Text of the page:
“We recently had the experience of Seaholm,” said Council Member Betty Dunkerley. “It took about $15 million to decommission that facility and it took two or three years to do that . . . You don’t want to have that kind of cost hit your operating budget all in one year. The safest thing to do is plan ahead and put a certain amount aside each year.”

The committee voted to recommend that policy to the full Council, along with several others. Under the new policy, Austin Energy’s Debt Management Fund would be renamed the Strategic Reserve Fund. That fund would include 120 days of operating cash, plus money in a sub-account to be known as the Competitive Reserve. The utility is required to have at least 60 days of operating cash in reserve. The Competitive Reserve could be used to pay for capital expenditures instead of issuing debt, reducing existing debt, acquiring new technology, or rate reductions. Changing the name from Debt Management Fund to Strategic Reserve Fund, said Mayor Will Wynn, would not be a major change. “I read this as it was always the intent of being able to be as flexible and strategic with that fund as possible and practical,” he said. “It seems to me that what we’re doing here, in a more appropriate way, is identifying and clarifying what the fund can be used for.” A final decision on all of the proposed policy changes will be up to the full City Council.

©2003 In Fact News, Inc. All rights reserved.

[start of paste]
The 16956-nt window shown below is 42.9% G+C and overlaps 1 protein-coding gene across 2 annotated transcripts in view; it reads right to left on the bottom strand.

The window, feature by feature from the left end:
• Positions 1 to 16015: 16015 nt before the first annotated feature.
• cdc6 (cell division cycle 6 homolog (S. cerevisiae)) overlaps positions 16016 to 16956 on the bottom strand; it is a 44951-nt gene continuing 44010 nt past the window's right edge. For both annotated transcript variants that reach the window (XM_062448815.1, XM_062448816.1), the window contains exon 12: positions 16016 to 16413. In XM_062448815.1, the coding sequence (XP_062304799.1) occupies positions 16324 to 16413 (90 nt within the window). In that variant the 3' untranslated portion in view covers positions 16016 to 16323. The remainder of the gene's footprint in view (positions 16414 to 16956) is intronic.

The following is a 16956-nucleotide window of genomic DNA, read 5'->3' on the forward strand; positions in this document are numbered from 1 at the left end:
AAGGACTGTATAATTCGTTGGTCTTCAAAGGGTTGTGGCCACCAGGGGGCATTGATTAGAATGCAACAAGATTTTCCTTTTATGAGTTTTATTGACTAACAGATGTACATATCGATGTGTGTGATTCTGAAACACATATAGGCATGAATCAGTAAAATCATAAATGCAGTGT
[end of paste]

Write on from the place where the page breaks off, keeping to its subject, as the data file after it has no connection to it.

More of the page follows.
American seeks to cut expenses at ABIA . . . Jim Smith, Executive Director of the Austin-Bergstrom International Airport, has notified the City Council that American Airlines is trying to reduce expenses by allowing the current space lease to expire and negotiating a new lease. Currently, American has six gates at the airport and proposes to relinquish two of them. That would cost the city about $720,000 in revenue, according to Smith, who said he did not want to discuss the details of the negotiations. However, he did explain that the airline has a five-year contract that will expire on September 30. If American took no action to renegotiate, he said, the contract would automatically renew for an additional five years. Like other airlines, American is seeking ways to lower its operating costs, he said, but it is not proposing to cut any of its current Austin flights . . . Wild flight of Central Texas now showing . . . The airport has opened its newest art exhibit with John Ingram’s photos of birds, butterflies and dragonflies in their native habitat, including the Zilker Park Botanical Gardens, Hornsby Bend, the Balcones Canyonlands and the Lady Bird Johnson Wildflower Center. Ingram, an Austin artist, says, “One of the exciting challenges is to capture the beauty of flight of these amazing creatures . . . Fire station to open . . . Officials from the Austin Fire Department and Austin-Travis County Emergency Medical Services will host an open house and dedication of Fire Station 40/EMS Station 29 from 10am-Noon Saturday. The new joint-use facility is located at 12711 Harrisglen Drive, approximately one mile east of I-35 off Parmer Lane . . . Attorney changes firms . . . David Hartman has left Graves Dougherty Hearon & Moody to join Smith, Robertson, Elliott & Glen . . . Dean stumping in Texas Monday . . . Presidential candidate Howard Dean will visit Austin as part of his Sleepless Summer Tour on Monday. The former governor of Vermont is hosting a fundraiser at the Ruta Maya Coffee House, 3601 S. Congress, beginning at 5pm. Buses will leave Ruta Maya at 7pm to take Dean, his staff and supporters to San Antonio, where a rally is scheduled for 7:30-10pm at La Villita. Former Rep. Glenn Maxey is the Texas State Organizer for Dean. For more information, contact him at 443-2004 or . . . Cleaner fuel here . . . Austin’s Early Action Compact with surrounding counties to promote clean air won praise from state officials at an announcement on Thursday from the company that provides most of the gasoline in central Texas. Flint Hills Resources LP owns a refinery in Corpus Christi that produces most of the gasoline sold under different brand names in Austin. It’s now producing a cleaner-burning fuel, reducing the amount of “volatile organic compounds” in automobile exhaust that contribute to ozone pollution. The Early Action Compact, said TCEQ Chairman Robert Huston, was an important factor in making that happen. “It’s a very important undertaking,” he said. “It allows a lot more flexibility at the local level to craft a plan that works for this area.”